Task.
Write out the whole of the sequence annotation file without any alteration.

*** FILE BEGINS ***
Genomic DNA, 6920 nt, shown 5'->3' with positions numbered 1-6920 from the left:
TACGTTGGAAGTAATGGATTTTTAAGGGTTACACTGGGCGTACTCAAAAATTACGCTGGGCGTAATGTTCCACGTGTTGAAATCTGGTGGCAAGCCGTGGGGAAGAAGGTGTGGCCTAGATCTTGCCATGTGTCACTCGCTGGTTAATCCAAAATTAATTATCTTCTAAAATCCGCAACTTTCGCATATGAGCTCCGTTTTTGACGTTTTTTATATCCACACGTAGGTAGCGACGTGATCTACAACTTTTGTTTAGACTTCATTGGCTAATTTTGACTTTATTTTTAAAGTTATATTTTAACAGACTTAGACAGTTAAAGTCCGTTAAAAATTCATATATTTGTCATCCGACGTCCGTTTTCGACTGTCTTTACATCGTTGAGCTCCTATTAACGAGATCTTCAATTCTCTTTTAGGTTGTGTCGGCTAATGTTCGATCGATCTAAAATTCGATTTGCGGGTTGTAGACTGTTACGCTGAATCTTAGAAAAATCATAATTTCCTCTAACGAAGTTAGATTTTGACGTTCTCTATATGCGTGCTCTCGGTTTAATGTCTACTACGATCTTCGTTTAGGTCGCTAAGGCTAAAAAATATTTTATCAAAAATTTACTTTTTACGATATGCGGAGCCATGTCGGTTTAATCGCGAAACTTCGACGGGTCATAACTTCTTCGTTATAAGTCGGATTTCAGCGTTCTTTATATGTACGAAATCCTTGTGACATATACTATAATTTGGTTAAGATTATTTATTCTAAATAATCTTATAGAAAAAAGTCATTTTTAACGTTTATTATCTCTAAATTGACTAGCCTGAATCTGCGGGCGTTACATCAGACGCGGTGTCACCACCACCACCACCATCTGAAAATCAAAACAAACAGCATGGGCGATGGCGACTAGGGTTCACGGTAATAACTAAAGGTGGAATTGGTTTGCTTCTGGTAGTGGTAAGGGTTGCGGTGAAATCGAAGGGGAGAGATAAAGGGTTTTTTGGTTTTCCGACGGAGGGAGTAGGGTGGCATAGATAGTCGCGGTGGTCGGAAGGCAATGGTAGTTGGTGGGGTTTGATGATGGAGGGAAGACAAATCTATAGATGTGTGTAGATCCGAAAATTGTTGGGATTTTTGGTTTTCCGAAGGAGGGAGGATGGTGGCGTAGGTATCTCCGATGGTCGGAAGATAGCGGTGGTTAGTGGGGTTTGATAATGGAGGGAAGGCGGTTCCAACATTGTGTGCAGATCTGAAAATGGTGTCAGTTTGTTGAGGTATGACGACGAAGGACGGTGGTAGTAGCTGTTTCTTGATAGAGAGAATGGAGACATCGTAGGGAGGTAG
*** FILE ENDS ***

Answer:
Genomic DNA, 6920 nt, shown 5'->3' with positions numbered 1-6920 from the left:
TACGTTGGAAGTAATGGATTTTTAAGGGTTACACTGGGCGTACTCAAAAATTACGCTGGGCGTAATGTTCCACGTGTTGAAATCTGGTGGCAAGCCGTGGGGAAGAAGGTGTGGCCTAGATCTTGCCATGTGTCACTCGCTGGTTAATCCAAAATTAATTATCTTCTAAAATCCGCAACTTTCGCATATGAGCTCCGTTTTTGACGTTTTTTATATCCACACGTAGGTAGCGACGTGATCTACAACTTTTGTTTAGACTTCATTGGCTAATTTTGACTTTATTTTTAAAGTTATATTTTAACAGACTTAGACAGTTAAAGTCCGTTAAAAATTCATATATTTGTCATCCGACGTCCGTTTTCGACTGTCTTTACATCGTTGAGCTCCTATTAACGAGATCTTCAATTCTCTTTTAGGTTGTGTCGGCTAATGTTCGATCGATCTAAAATTCGATTTGCGGGTTGTAGACTGTTACGCTGAATCTTAGAAAAATCATAATTTCCTCTAACGAAGTTAGATTTTGACGTTCTCTATATGCGTGCTCTCGGTTTAATGTCTACTACGATCTTCGTTTAGGTCGCTAAGGCTAAAAAATATTTTATCAAAAATTTACTTTTTACGATATGCGGAGCCATGTCGGTTTAATCGCGAAACTTCGACGGGTCATAACTTCTTCGTTATAAGTCGGATTTCAGCGTTCTTTATATGTACGAAATCCTTGTGACATATACTATAATTTGGTTAAGATTATTTATTCTAAATAATCTTATAGAAAAAAGTCATTTTTAACGTTTATTATCTCTAAATTGACTAGCCTGAATCTGCGGGCGTTACATCAGACGCGGTGTCACCACCACCACCACCATCTGAAAATCAAAACAAACAGCATGGGCGATGGCGACTAGGGTTCACGGTAATAACTAAAGGTGGAATTGGTTTGCTTCTGGTAGTGGTAAGGGTTGCGGTGAAATCGAAGGGGAGAGATAAAGGGTTTTTTGGTTTTCCGACGGAGGGAGTAGGGTGGCATAGATAGTCGCGGTGGTCGGAAGGCAATGGTAGTTGGTGGGGTTTGATGATGGAGGGAAGACAAATCTATAGATGTGTGTAGATCCGAAAATTGTTGGGATTTTTGGTTTTCCGAAGGAGGGAGGATGGTGGCGTAGGTATCTCCGATGGTCGGAAGATAGCGGTGGTTAGTGGGGTTTGATAATGGAGGGAAGGCGGTTCCAACATTGTGTGCAGATCTGAAAATGGTGTCAGTTTGTTGAGGTATGACGACGAAGGACGGTGGTAGTAGCTGTTTCTTGATAGAGAGAATGGAGACATCGTAGGGAGGTAG